Publication success for budding clinician Deevia
Deevia Kotecha left Withington in 2012 to pursue a medical degree at the University of Leicester. She describes the recent success she’s had in publishing a paper and her excitement at developing her clinical career:
“I am currently in my third year of studying Medicine at the University of Leicester. At the end of my second year I spent my summer holidays working with the Department of Academic Surgery at the Institute of Cardiovascular Sciences, University of Manchester. During this time, I worked alongside clinical research fellows and carried out research into a condition called ‘Pelvic Vein Incompetence’, which many medical professionals currently fail to diagnose properly when women present to healthcare services with chronic pelvic pain.
Currently, an investigation called ‘Venography’ is considered to be the gold standard for diagnosing Pelvic Vein Incompetence but this is an invasive procedure. The research I worked on showed that Ultrasound is in fact just as good, if not better at diagnosing Pelvic Vein Incompetence. This is also a non-invasive procedure which means there is a reduced risk of infection and patients are happier to have it done.
The research paper that I wrote on the work that I did alongside my colleagues is currently in the process of publication. I decided to take my work one step further and submitted an abstract to a National Surgical Undergraduate Conference that was being held in Manchester in November 2014, so that I could both showcase my research and receive feedback from my peers. I was invited to come and give an oral presentation at the Conference and explain my research in more detail. I was the youngest medical student to give an oral presentation at this conference, competing alongside medical students who were all in their final year of study. I was awarded the runner-up prize for Best Oral Presentation on Surgical Research in this national competition for undergraduate research in Surgery. My presentation title was ‘Transvaginal Doppler Ultrasound for detecting Pelvic Vein Incompetence in women’.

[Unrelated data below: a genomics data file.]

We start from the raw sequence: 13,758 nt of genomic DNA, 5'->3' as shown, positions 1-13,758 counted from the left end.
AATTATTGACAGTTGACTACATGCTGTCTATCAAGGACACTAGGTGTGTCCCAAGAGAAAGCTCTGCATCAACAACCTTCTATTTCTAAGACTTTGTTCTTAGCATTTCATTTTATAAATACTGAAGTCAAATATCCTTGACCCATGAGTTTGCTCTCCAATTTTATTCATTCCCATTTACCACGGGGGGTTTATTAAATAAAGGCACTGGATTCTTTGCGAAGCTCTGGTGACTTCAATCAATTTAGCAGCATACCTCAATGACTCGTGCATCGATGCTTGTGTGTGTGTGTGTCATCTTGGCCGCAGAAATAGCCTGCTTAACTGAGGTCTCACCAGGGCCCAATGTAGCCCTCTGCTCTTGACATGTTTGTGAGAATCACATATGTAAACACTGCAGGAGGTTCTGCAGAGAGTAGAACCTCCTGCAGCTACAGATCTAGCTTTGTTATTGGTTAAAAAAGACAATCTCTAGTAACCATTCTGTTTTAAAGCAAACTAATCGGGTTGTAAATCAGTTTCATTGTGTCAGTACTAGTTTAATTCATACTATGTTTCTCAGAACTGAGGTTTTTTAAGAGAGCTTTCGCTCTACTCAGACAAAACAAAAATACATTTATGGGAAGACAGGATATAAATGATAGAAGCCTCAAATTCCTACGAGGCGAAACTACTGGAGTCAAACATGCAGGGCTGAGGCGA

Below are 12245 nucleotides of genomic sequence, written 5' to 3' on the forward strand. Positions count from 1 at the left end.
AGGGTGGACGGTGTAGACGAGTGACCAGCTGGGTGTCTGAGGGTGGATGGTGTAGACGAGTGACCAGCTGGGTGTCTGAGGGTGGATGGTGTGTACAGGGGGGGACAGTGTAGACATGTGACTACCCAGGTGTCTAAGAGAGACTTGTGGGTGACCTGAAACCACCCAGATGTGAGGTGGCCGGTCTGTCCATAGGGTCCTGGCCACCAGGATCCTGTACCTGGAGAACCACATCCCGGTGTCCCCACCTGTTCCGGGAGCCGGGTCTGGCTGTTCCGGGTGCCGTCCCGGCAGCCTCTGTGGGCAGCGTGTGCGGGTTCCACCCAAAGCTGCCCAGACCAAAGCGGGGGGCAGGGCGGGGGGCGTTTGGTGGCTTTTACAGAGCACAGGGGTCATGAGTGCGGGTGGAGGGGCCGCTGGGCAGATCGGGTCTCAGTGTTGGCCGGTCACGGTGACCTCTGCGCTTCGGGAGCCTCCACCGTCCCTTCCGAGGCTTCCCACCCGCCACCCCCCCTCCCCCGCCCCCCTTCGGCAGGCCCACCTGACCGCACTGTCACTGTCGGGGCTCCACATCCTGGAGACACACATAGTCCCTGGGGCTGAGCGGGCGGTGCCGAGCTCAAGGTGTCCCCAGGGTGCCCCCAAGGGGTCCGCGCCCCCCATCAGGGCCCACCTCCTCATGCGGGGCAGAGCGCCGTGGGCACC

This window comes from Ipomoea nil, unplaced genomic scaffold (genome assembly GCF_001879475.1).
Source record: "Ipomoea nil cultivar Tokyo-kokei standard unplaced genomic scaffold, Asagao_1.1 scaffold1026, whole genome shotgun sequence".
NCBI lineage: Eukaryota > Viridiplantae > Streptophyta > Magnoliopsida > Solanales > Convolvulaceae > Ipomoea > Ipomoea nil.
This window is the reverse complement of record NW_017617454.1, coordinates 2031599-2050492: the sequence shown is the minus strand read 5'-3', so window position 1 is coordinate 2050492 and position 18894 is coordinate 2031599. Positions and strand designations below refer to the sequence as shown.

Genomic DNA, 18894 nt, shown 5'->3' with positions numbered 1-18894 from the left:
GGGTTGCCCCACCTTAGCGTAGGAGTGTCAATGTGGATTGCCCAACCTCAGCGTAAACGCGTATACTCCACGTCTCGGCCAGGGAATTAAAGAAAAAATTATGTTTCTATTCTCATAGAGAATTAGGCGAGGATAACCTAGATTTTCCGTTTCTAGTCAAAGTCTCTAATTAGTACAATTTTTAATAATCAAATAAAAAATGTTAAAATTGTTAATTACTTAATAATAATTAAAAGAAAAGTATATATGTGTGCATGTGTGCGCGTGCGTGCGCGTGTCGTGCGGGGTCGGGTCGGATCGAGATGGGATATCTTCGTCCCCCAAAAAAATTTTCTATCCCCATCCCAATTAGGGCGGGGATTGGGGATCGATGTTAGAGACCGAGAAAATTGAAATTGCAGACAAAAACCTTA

I’ve decided to follow my passion for Medical Research and I am undertaking an Intercalated BSc next year in Medical Research in at the Medical Research Council Toxicology Unit, an internationally renowned institution focused on the delivery of field-changing mechanistic insights into toxicology and disease, where I will be working closely with postdoctoral scientists, PhD students and clinicians. My research is focused on combining both histological and molecular techniques to study lung tumour biology. The title of my project is ‘In situ quantification of genomic instability in lung adenocarcinomas and in particular it’s value as a biomarker and the biological implications.’ In addition to this, I have recently been recruited by an evidence-based healthcare initiative and have started writing articles for their website on evidence-based Medicine. In the future, I want to pursue a career in Academic Medicine and work in both patient care and research as a scientifically trained clinician.”
If you would like to get in touch with Deevia, please contact the Development Office.